Use this URL to cite or link to this record in EThOS: http://ethos.bl.uk/OrderDetails.do?uin=uk.bl.ethos.626199
Title: Individualized modelling of mortality by cause based upon risk factors
Author: Martin, C. J.
Awarding Body: University College London (University of London)
Current Institution: University College London (University of London)
Date of Award: 2013
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Abstract:
This thesis describes the development and evaluation of a stochastic mortality model that is intended to support shared decision-making between health care professionals and patients; health care planning; and actuarial analysis for life insurance, health insurance and pensions. The model uses risk factors and cause of death to calculate all-cause mortality in a modularised Markov Chain Monte Carlo approach. This modularisation allows the substitution of different cause of death models and hazard ratios, enabling customisation, calibration to different populations, and further research. The cause-specific sub-models used in this evaluation incorporate a method of auto-calibration to different populations using baseline population mortality rates, risk factor distributions, and individual risk factor values. The model can investigate the impact of changing trends in risk factors and population mortality rates. Trends in lifestyle factors such as smoking cessation, medical interventions that adjust risk factors such as blood pressure or serum cholesterol reduction, or interventions that reduce mortality from specific causes, can be examined. Non-specific, observed trends like the select transition effect seen in life insurance portfolios, or cohort effects relating to year of birth, can also be applied. A thorough internal and external evaluation of the model is presented, including its performance in simulating three randomised controlled trials (two of the treatment of hypertension, and one of cholesterol reduction in subjects experiencing a cardiovascular event), as well as three simulations of historical prospective cohort data projected over at least 16 years. A demonstration of the application of the model in the assessment of the impact of changing trends in obesity rates in the UK over the next 50 years suggests that rising obesity makes a modest negative contribution to mortality improvement, but not enough to reverse current improvement rates.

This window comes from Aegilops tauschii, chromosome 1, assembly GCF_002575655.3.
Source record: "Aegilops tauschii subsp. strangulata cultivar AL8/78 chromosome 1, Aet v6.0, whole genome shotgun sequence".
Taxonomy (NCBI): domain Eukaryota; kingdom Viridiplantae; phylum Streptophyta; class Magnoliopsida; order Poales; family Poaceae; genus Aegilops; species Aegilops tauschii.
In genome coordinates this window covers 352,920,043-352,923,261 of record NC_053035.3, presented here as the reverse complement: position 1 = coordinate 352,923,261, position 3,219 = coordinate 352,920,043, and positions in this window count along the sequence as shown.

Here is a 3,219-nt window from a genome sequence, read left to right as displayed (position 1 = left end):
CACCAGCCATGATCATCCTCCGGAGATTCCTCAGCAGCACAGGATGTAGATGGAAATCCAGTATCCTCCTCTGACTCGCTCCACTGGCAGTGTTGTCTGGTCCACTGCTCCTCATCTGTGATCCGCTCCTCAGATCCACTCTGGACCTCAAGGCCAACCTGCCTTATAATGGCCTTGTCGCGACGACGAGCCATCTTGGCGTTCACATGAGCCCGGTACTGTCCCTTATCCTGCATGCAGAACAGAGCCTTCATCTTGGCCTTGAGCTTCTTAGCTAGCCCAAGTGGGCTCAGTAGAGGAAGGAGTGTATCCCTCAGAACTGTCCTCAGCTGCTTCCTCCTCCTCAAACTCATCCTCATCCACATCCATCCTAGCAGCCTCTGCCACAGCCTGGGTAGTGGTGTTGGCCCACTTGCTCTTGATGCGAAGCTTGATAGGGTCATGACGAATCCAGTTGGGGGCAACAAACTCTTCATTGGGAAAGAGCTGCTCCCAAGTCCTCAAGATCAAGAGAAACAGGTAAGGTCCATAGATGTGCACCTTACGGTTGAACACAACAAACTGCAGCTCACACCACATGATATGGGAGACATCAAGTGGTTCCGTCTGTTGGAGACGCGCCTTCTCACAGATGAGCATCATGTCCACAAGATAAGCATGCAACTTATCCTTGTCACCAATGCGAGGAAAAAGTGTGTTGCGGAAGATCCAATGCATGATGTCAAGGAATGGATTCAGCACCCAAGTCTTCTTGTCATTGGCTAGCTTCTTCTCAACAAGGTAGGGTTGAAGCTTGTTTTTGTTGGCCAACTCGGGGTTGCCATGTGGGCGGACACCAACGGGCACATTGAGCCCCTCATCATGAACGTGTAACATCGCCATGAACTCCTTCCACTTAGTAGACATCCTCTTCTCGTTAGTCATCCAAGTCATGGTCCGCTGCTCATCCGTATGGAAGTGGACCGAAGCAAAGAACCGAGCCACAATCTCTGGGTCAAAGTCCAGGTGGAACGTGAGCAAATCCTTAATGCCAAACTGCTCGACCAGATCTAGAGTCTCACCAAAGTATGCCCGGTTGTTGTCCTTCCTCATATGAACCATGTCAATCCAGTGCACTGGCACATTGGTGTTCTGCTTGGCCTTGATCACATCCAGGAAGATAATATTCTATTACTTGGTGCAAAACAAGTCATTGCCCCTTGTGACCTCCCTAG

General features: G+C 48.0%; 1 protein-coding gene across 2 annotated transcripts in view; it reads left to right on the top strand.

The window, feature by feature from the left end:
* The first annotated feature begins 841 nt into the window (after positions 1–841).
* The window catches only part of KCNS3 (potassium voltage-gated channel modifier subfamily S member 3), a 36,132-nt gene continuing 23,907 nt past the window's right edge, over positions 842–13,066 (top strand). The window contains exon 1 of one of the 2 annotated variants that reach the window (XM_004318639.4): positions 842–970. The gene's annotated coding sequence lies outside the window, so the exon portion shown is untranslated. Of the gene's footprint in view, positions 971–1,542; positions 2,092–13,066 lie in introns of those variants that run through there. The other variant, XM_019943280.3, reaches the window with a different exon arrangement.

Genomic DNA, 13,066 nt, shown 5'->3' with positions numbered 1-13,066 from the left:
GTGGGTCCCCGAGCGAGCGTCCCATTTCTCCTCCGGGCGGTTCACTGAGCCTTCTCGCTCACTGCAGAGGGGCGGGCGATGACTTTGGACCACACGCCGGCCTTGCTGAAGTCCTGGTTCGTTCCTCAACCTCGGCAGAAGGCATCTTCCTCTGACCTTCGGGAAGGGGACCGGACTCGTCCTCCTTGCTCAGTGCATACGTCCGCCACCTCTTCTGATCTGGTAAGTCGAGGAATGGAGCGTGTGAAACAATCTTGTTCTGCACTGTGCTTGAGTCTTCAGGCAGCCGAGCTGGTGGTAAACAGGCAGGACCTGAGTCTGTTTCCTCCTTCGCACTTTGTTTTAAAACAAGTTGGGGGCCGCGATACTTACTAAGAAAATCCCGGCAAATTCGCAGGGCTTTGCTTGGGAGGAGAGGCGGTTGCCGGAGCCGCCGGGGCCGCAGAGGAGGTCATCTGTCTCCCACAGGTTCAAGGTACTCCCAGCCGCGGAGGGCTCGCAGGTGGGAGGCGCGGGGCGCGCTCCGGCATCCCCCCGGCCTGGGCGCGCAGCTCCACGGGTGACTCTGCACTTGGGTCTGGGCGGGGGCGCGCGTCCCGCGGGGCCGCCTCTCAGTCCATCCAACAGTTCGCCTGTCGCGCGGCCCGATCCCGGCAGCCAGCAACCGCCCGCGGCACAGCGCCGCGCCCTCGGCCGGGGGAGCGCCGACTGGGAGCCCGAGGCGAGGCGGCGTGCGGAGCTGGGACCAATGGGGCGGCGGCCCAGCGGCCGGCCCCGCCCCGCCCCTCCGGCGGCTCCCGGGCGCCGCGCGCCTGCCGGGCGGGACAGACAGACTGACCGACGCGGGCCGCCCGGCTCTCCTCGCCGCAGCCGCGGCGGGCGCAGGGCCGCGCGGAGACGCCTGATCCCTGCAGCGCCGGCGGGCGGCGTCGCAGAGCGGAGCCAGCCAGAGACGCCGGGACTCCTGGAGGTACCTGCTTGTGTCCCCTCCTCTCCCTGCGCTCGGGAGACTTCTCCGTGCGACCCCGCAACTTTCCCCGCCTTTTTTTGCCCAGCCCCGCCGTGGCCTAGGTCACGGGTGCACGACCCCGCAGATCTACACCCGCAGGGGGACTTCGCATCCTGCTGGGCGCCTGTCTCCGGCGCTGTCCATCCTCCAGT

Supervisor: Not available Sponsor: Not available
Qualification Name: Thesis (Ph.D.) Qualification Level: Doctoral
EThOS ID: uk.bl.ethos.626199  DOI: Not available
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